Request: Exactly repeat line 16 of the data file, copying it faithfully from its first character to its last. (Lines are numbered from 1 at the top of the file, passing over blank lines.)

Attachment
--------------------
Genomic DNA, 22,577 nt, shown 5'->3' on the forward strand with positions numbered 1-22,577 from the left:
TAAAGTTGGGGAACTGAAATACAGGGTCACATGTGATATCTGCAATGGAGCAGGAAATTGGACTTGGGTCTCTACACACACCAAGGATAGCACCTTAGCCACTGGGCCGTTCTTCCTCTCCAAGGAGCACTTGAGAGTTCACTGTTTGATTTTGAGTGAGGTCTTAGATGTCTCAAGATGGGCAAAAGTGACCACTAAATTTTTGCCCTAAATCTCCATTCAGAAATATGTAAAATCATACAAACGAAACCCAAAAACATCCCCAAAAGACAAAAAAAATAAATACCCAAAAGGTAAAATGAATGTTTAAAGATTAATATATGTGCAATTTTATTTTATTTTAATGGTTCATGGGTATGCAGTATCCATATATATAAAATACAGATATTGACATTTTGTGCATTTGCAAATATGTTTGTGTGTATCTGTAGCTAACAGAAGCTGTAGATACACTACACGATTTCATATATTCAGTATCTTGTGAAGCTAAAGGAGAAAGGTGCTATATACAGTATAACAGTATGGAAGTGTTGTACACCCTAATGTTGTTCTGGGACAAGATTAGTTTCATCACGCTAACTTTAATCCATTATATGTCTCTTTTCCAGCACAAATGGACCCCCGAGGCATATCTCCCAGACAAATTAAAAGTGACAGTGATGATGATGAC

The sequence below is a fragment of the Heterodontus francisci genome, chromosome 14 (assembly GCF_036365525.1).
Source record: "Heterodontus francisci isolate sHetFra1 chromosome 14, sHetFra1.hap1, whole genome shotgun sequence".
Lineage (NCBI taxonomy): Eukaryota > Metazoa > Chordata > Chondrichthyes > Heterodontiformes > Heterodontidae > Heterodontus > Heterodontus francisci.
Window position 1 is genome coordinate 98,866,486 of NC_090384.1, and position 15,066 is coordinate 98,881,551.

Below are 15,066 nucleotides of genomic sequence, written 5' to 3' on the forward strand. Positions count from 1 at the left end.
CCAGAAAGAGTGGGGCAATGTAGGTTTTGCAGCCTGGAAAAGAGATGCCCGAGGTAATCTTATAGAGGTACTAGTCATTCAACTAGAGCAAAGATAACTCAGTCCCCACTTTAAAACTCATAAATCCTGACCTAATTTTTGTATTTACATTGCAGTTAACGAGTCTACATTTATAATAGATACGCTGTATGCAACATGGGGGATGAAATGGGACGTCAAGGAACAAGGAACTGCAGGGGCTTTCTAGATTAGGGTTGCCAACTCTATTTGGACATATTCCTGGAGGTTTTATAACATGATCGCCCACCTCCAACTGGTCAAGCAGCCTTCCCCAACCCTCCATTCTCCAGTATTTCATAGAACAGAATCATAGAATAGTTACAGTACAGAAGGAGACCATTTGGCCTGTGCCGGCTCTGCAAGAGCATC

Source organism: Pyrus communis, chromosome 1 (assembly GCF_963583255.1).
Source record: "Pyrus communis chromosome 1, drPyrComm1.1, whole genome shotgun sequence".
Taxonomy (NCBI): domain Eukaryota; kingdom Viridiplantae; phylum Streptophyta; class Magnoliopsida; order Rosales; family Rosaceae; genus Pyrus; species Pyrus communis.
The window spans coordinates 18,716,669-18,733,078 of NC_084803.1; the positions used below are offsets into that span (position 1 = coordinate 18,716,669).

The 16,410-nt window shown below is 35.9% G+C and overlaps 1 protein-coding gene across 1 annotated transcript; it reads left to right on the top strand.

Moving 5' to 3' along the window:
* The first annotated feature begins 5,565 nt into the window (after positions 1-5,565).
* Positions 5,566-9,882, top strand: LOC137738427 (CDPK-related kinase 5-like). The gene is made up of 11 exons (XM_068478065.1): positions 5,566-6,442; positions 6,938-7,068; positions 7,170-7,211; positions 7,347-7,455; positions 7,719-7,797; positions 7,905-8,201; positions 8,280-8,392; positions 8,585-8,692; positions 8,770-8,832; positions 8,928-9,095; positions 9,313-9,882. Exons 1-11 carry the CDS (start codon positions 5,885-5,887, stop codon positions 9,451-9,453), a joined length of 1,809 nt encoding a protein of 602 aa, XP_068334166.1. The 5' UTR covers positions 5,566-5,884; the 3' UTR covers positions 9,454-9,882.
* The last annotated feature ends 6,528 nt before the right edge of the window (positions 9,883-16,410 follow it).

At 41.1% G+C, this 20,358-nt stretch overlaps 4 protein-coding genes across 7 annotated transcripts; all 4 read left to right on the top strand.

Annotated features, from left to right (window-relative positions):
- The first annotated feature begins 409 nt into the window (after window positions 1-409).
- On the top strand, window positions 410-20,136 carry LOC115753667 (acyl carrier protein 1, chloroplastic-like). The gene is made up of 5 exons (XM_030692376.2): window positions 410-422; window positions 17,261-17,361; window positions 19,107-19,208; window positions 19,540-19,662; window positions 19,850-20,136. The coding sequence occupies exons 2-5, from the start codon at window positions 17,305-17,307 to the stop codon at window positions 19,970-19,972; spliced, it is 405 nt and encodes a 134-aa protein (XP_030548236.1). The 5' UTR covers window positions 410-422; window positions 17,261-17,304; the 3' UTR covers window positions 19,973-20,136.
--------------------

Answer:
* Positions 5,566-9,882, top strand: LOC137738427 (CDPK-related kinase 5-like). The gene is made up of 11 exons (XM_068478065.1): positions 5,566-6,442; positions 6,938-7,068; positions 7,170-7,211; positions 7,347-7,455; positions 7,719-7,797; positions 7,905-8,201; positions 8,280-8,392; positions 8,585-8,692; positions 8,770-8,832; positions 8,928-9,095; positions 9,313-9,882. Exons 1-11 carry the CDS (start codon positions 5,885-5,887, stop codon positions 9,451-9,453), a joined length of 1,809 nt encoding a protein of 602 aa, XP_068334166.1. The 5' UTR covers positions 5,566-5,884; the 3' UTR covers positions 9,454-9,882.